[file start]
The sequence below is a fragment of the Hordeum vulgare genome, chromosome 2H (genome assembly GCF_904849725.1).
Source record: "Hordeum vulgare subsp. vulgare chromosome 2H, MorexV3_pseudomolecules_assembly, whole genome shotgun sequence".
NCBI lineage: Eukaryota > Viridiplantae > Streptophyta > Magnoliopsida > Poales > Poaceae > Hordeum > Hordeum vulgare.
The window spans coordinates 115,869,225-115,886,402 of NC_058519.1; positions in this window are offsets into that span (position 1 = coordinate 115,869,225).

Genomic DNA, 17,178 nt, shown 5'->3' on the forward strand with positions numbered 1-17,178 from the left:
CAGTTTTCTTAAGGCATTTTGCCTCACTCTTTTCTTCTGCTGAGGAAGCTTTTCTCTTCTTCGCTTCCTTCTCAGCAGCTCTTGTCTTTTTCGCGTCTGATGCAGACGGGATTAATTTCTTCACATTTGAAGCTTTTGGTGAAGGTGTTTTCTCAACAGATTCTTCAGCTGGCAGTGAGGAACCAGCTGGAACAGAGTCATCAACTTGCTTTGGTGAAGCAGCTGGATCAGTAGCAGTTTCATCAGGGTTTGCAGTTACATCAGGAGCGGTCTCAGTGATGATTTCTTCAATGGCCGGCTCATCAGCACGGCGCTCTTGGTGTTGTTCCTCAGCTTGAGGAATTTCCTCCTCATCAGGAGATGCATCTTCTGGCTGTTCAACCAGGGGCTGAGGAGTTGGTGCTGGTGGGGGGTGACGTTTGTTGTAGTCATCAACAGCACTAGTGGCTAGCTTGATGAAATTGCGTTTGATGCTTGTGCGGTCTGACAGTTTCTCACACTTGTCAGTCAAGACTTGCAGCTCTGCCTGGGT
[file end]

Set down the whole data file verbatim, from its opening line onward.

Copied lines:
The sequence below is a fragment of the Hordeum vulgare genome, chromosome 2H (genome assembly GCF_904849725.1).
Source record: "Hordeum vulgare subsp. vulgare chromosome 2H, MorexV3_pseudomolecules_assembly, whole genome shotgun sequence".
NCBI lineage: Eukaryota > Viridiplantae > Streptophyta > Magnoliopsida > Poales > Poaceae > Hordeum > Hordeum vulgare.
The window spans coordinates 115,869,225-115,886,402 of NC_058519.1; positions in this window are offsets into that span (position 1 = coordinate 115,869,225).

Genomic DNA, 17,178 nt, shown 5'->3' on the forward strand with positions numbered 1-17,178 from the left:
CAGTTTTCTTAAGGCATTTTGCCTCACTCTTTTCTTCTGCTGAGGAAGCTTTTCTCTTCTTCGCTTCCTTCTCAGCAGCTCTTGTCTTTTTCGCGTCTGATGCAGACGGGATTAATTTCTTCACATTTGAAGCTTTTGGTGAAGGTGTTTTCTCAACAGATTCTTCAGCTGGCAGTGAGGAACCAGCTGGAACAGAGTCATCAACTTGCTTTGGTGAAGCAGCTGGATCAGTAGCAGTTTCATCAGGGTTTGCAGTTACATCAGGAGCGGTCTCAGTGATGATTTCTTCAATGGCCGGCTCATCAGCACGGCGCTCTTGGTGTTGTTCCTCAGCTTGAGGAATTTCCTCCTCATCAGGAGATGCATCTTCTGGCTGTTCAACCAGGGGCTGAGGAGTTGGTGCTGGTGGGGGGTGACGTTTGTTGTAGTCATCAACAGCACTAGTGGCTAGCTTGATGAAATTGCGTTTGATGCTTGTGCGGTCTGACAGTTTCTCACACTTGTCAGTCAAGACTTGCAGCTCTGCCTGGGT